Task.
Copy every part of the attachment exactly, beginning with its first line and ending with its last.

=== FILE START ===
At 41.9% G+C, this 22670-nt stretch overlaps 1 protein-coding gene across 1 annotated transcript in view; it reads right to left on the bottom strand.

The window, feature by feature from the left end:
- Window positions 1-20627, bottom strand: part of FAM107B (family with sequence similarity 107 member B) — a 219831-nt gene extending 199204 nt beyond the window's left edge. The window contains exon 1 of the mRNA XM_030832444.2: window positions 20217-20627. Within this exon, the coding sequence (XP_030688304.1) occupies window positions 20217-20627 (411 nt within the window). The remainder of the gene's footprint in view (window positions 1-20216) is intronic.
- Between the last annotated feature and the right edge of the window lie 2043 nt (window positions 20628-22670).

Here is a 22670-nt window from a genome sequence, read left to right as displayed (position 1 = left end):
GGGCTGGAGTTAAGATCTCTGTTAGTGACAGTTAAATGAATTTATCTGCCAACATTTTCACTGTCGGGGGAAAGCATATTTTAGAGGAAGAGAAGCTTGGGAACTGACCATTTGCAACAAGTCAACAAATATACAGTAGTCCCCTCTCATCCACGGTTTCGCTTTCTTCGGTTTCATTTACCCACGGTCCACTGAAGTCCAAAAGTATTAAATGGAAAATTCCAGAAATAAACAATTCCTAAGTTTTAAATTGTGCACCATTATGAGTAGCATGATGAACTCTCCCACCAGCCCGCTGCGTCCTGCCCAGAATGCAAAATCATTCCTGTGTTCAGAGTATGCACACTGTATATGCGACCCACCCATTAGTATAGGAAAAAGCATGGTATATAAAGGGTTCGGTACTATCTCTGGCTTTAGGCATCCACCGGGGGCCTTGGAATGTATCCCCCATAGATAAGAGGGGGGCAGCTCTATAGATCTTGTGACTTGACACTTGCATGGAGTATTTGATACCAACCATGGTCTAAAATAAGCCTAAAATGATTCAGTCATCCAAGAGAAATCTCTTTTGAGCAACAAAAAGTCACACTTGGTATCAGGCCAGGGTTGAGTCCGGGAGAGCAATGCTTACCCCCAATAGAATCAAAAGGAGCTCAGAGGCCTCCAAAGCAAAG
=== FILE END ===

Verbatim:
At 41.9% G+C, this 22670-nt stretch overlaps 1 protein-coding gene across 1 annotated transcript in view; it reads right to left on the bottom strand.

The window, feature by feature from the left end:
- Window positions 1-20627, bottom strand: part of FAM107B (family with sequence similarity 107 member B) — a 219831-nt gene extending 199204 nt beyond the window's left edge. The window contains exon 1 of the mRNA XM_030832444.2: window positions 20217-20627. Within this exon, the coding sequence (XP_030688304.1) occupies window positions 20217-20627 (411 nt within the window). The remainder of the gene's footprint in view (window positions 1-20216) is intronic.
- Between the last annotated feature and the right edge of the window lie 2043 nt (window positions 20628-22670).

Here is a 22670-nt window from a genome sequence, read left to right as displayed (position 1 = left end):
GGGCTGGAGTTAAGATCTCTGTTAGTGACAGTTAAATGAATTTATCTGCCAACATTTTCACTGTCGGGGGAAAGCATATTTTAGAGGAAGAGAAGCTTGGGAACTGACCATTTGCAACAAGTCAACAAATATACAGTAGTCCCCTCTCATCCACGGTTTCGCTTTCTTCGGTTTCATTTACCCACGGTCCACTGAAGTCCAAAAGTATTAAATGGAAAATTCCAGAAATAAACAATTCCTAAGTTTTAAATTGTGCACCATTATGAGTAGCATGATGAACTCTCCCACCAGCCCGCTGCGTCCTGCCCAGAATGCAAAATCATTCCTGTGTTCAGAGTATGCACACTGTATATGCGACCCACCCATTAGTATAGGAAAAAGCATGGTATATAAAGGGTTCGGTACTATCTCTGGCTTTAGGCATCCACCGGGGGCCTTGGAATGTATCCCCCATAGATAAGAGGGGGGCAGCTCTATAGATCTTGTGACTTGACACTTGCATGGAGTATTTGATACCAACCATGGTCTAAAATAAGCCTAAAATGATTCAGTCATCCAAGAGAAATCTCTTTTGAGCAACAAAAAGTCACACTTGGTATCAGGCCAGGGTTGAGTCCGGGAGAGCAATGCTTACCCCCAATAGAATCAAAAGGAGCTCAGAGGCCTCCAAAGCAAAG